Gerrymandering with AlphaPhoenix

You probably know that gerrymandering concerns drawing voting districts, as for state representatives, in such a way that one side gets an unfair advantage. How can you tell if it’s happening? Generally people like to point out the strange snakelike districts that are used to pack certain groups of voters together or break apart others. After all, it was a funny salamander-shaped congressional district that gave gerrymandering its name. So you might expect it to always result in spidery-lizardy districts. But look at these two maps of North Carolina.

Maps courtesy of Brian Haidet

This first one is an actual district map for North Carolina. It has some of those tell-tale salamander districts. By population, North Carolina is a red state, but not dramatically so. With 13 districts, you might expect a 7-6 split in favor of Republicans. But this map manages to squeeze out 10 red districts.

This second map was made by a physicist named Brian Haidet who took a great interest in gerrymandering. He wrote a program that can gerrymander successfully while avoiding the problem of snaky regions. This map “looks” fair, in the sense that the regions are reasonably shaped. And they all have roughly the same population. Yet he’s managed to give North Carolina Republicans 11 out of 13 representatives.

Here’s the video where he talks about the process: Algorithmic Redistricting: Elections made-to-order. It’s long, but it’s both entertaining and eye-opening. And it uses the prize-winning phrase “Markov Chain Monte Carlo Simulated Anneal.”

Here are my big takeaways from the video.

  • Cheating does not mean funny district lines. If you’re good at math and maps, you can totally cheat with nice, sane-looking districts.
  • Fairness is predicated on people’s voting preferences being stable and predictable. You must start with a baseline population and voting preference. This may be a safe assumption in these polarized times, but you still need to keep in mind that “fairness” is based on a distribution that needs to be resampled from time to time.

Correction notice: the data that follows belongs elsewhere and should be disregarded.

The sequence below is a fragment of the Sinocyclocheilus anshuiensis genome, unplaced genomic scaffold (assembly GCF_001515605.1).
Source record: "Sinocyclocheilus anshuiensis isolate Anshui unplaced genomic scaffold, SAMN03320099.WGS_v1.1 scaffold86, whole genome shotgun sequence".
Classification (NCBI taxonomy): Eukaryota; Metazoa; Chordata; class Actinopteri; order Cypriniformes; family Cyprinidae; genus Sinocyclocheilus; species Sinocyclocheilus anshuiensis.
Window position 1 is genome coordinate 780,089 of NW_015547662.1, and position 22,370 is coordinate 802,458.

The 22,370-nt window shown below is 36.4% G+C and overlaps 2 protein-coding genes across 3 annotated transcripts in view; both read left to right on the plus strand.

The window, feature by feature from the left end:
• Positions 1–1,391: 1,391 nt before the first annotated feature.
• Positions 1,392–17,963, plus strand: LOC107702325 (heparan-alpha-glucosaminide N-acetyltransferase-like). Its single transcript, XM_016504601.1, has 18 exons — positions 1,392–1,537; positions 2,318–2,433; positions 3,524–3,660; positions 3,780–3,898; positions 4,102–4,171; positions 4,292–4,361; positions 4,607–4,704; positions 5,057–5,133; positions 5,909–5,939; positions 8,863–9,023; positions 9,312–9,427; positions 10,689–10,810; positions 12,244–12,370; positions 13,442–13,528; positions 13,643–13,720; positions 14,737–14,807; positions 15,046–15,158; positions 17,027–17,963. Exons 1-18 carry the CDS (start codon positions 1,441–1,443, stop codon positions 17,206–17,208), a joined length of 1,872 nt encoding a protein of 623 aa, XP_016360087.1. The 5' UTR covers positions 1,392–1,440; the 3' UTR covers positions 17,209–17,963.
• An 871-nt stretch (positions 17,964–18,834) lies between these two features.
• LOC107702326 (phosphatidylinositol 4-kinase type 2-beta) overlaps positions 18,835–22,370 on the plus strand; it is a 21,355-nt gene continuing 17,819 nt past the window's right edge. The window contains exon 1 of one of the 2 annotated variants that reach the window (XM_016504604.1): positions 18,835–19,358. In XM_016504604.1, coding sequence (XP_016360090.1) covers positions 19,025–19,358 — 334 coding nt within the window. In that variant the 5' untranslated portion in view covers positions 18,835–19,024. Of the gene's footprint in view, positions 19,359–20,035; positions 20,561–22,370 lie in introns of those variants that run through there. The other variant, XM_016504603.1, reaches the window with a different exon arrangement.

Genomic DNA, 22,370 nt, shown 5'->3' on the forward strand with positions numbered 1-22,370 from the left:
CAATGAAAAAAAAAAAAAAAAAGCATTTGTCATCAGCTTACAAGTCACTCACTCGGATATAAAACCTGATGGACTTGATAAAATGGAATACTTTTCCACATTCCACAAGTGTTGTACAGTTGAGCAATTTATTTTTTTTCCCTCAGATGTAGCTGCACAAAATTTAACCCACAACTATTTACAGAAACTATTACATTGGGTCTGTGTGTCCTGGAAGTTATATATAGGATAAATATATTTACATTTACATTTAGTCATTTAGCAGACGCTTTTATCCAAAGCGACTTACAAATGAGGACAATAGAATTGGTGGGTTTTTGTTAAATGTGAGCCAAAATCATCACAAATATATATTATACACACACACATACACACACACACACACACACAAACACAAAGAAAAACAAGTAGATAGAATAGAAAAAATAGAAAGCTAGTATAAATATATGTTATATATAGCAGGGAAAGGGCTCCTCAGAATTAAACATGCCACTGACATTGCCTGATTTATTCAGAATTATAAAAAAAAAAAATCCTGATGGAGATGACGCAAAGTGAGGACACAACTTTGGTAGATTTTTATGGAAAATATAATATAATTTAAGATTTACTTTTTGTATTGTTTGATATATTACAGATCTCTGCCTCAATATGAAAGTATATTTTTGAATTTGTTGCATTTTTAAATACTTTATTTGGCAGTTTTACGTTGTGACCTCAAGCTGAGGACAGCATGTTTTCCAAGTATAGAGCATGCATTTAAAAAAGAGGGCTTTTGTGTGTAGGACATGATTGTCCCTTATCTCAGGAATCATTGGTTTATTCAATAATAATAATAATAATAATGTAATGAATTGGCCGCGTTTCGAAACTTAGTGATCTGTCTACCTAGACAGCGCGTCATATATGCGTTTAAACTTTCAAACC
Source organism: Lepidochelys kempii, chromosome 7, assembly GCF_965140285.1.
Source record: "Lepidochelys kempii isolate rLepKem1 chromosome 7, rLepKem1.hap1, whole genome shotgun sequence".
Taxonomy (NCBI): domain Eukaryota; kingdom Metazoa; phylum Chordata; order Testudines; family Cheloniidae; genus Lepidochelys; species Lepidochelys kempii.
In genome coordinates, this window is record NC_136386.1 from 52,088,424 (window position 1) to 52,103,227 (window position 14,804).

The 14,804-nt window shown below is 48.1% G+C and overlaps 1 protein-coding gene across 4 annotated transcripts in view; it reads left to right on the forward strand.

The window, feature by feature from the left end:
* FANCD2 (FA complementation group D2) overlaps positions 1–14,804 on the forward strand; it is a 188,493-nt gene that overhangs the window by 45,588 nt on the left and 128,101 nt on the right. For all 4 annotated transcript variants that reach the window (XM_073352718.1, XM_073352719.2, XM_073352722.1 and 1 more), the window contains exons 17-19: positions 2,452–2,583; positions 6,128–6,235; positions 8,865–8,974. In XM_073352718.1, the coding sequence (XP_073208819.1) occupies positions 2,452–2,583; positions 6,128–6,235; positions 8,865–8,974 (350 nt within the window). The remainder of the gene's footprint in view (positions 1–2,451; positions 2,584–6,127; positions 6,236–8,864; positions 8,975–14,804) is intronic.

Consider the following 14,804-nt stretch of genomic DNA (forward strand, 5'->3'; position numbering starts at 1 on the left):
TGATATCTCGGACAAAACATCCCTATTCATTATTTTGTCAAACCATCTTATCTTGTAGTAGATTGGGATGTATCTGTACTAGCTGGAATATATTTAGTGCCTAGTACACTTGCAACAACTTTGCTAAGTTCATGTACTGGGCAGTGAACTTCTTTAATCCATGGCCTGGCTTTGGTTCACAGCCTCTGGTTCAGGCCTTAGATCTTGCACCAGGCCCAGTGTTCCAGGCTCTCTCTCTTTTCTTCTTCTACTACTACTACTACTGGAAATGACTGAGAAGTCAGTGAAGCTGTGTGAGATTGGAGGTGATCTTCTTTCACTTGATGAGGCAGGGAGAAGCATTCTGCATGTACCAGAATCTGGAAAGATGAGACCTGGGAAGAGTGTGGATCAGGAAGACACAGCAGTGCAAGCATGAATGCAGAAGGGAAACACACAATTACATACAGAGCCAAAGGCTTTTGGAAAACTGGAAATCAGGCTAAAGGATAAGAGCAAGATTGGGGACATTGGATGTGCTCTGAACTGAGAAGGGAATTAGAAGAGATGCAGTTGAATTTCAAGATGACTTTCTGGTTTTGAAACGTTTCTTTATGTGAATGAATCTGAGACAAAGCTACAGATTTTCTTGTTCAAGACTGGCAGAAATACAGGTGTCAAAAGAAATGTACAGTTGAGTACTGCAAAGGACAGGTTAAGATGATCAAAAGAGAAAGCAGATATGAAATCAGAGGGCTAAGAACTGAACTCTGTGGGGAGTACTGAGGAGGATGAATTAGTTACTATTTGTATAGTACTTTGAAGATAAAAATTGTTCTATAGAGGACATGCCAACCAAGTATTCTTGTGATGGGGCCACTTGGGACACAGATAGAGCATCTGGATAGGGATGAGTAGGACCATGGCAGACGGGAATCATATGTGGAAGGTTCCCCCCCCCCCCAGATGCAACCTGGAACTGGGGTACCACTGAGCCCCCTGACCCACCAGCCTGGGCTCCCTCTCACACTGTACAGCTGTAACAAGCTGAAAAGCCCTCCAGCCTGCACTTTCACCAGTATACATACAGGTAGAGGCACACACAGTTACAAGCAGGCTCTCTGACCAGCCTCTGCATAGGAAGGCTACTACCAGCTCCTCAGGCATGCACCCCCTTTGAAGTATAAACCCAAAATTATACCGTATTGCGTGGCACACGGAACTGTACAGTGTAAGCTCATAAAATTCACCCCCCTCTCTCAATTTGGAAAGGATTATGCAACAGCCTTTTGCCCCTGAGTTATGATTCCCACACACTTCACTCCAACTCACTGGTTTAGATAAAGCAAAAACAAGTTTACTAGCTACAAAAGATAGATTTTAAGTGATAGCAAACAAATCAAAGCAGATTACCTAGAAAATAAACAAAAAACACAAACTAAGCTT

• If preferences are indeed stable and predictable, then the outcome is completely known. It is purely an exercise in geometry, foreordained well before the election by an algorithm. This seems weird, but there’s no escaping it.
  • Even when you draw the districts so that they are fair, you still have a few degrees of freedom. Would you like the races to be close, or incumbent-favoring landslides?

Gerrymandering is a hot topic these days, partly because it lends itself to fun simulations that are now tractable on personal computers. So we now know what danger lurks in the redistricting process. There are plenty of good ways to limit cheating, but political interest means that whoever thinks they have the upper hand has no interest in trying to make the process fair.

In a sense, we’re lucky that the people trying to rig elections have been so ham-fisted about it. By making such obviously partisan maps, we are now at least alert to the danger. I think of this as the Photoshop Effect. Photos have been doctored since photography was first invented. But it took the widespread use of Photoshop for ordinary people to realize it. You never could trust photos, but now you KNOW you can’t trust photos. Voting districts have been doctored since Elbridge Gerry was the salamander-loving governor of Massachusetts. Thanks to the good work of people like Brian Haidet, more of us are starting to get wise to it.